New metamaterial discovered that can (almost) block all sound
It reduces incoming noise by 94%, making it inaudible to the human ear.
We’ve all got that one noise in our daily lives that we’d rather be without. Whether it’s the badly-maintained A/C in your tiny apartment, that subway track that goes past your bedroom window or the ear-shattering voice of Janice down in accounts (sorry Janice!), our daily existence would be immeasurably improved by the absence of those irritations.
Now, thanks to a team of researchers at Boston University, the peaceful future is a step closer. They’ve developed a 3D-printed acoustic metamaterial that essentially reflects most of a sound back at its source. What makes this material even cooler is that it’s essentially open, so light can pass through, just not sound.
The researchers also say the metamaterial can be printed into any shape, not just round sections, making it perfect for partition walls, drone propellers, even things like jet engines.
Check it out
The material was tested by funneling a high-pitched noise from a loudspeaker through a 3D-printed ring of the metamaterial, and the difference is “literally night and day.” It might not block all the sound, but it certainly turns a horrible racket into a more tolerable volume. Since the material reflects back sound, surely stacking two sections will reduce the incoming noise even more.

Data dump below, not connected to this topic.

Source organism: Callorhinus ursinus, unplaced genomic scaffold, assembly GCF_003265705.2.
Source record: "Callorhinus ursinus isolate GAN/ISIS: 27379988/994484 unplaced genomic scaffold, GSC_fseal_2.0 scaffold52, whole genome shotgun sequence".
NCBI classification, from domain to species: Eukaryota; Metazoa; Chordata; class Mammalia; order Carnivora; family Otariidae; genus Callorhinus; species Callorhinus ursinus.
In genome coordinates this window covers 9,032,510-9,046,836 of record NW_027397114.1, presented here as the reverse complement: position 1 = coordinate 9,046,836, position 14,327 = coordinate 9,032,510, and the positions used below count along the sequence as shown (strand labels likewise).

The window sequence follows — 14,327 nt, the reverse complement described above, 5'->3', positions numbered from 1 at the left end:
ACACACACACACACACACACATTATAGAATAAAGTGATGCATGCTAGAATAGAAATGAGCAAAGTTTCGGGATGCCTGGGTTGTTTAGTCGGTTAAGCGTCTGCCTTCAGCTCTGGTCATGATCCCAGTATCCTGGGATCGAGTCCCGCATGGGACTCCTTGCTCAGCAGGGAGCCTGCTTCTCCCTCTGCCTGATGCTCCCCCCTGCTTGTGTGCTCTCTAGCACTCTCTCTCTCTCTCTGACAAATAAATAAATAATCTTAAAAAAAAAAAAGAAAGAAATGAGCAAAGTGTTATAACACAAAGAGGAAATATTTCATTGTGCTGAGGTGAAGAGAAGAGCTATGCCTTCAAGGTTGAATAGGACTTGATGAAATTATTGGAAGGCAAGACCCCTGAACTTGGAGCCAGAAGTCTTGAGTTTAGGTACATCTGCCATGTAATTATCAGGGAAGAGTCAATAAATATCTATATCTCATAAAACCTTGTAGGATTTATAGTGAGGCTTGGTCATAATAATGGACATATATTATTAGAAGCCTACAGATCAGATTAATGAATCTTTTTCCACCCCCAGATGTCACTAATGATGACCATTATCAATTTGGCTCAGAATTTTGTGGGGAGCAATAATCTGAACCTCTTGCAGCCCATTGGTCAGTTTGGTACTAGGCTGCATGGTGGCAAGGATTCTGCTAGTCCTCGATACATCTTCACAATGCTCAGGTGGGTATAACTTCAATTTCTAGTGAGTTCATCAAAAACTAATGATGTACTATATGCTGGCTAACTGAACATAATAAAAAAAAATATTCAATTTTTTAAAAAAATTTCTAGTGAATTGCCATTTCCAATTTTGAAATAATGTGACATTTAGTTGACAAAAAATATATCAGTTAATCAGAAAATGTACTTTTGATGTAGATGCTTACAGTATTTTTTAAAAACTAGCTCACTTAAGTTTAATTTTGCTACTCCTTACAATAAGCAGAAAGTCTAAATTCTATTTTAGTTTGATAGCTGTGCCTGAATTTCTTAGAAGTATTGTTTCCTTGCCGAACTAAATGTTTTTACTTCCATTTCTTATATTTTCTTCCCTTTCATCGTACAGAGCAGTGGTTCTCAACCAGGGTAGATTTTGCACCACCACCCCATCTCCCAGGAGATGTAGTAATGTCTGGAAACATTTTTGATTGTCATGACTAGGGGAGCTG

If scaled up, the metamaterial could be put in transit tunnels or any other echoey space to make it safer for our ears. Current methods of noise blocking are either personal (like earmuffs) or space-consuming and ugly (like acoustic foam). With the ability to tune this for any application, any space, it makes it easier for architects and interior designers to give us blessed silence. Imagine cubicles built with this, making the open-plan office bearable again. Bathrooms that you never have to hear another flush from. No more constant droning from low-flying aircraft.
I can’t wait for this technology to arrive, in the meantime, I’ll be using my favorite noise-canceling headphones at all times.
What do you think? Is there a future for this material? Let us know down below in the comments or carry the discussion over to our Twitter or Facebook.
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